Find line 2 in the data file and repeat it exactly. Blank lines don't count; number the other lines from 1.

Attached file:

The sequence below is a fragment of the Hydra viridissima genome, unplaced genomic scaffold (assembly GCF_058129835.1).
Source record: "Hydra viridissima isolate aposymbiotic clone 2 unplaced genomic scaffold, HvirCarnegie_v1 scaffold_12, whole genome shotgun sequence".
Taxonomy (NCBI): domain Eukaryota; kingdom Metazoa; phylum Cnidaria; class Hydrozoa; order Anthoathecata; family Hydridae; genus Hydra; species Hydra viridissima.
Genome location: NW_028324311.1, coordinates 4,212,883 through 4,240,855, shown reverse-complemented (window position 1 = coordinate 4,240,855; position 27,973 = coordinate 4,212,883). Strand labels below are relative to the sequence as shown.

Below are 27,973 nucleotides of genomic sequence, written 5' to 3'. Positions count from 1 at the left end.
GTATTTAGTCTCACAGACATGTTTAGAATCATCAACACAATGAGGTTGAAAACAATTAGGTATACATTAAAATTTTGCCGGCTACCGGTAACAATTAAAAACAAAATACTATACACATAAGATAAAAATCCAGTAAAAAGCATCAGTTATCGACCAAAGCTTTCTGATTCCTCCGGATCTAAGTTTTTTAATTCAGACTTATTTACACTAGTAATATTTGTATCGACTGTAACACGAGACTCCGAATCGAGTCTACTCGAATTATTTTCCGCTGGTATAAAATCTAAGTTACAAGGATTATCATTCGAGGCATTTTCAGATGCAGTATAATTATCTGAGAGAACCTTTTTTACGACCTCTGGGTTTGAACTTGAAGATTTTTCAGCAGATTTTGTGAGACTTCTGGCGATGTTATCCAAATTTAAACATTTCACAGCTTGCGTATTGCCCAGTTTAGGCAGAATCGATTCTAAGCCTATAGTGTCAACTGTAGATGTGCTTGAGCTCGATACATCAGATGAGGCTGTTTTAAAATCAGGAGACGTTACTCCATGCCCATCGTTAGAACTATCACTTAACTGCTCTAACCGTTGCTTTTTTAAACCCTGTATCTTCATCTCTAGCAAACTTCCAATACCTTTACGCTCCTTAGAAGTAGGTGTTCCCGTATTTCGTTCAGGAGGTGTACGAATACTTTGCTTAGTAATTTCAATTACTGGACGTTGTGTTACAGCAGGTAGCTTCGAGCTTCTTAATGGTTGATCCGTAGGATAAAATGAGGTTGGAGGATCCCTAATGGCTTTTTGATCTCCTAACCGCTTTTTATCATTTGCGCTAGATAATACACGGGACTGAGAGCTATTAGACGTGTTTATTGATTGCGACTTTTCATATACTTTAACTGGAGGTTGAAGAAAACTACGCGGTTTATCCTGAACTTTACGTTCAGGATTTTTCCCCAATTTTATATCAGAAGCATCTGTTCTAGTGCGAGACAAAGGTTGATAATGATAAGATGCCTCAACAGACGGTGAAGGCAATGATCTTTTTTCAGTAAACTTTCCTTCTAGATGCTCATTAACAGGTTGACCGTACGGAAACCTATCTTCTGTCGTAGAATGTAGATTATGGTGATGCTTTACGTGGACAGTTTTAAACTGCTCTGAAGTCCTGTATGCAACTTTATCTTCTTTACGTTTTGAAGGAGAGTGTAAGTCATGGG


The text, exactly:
Source record: "Hydra viridissima isolate aposymbiotic clone 2 unplaced genomic scaffold, HvirCarnegie_v1 scaffold_12, whole genome shotgun sequence".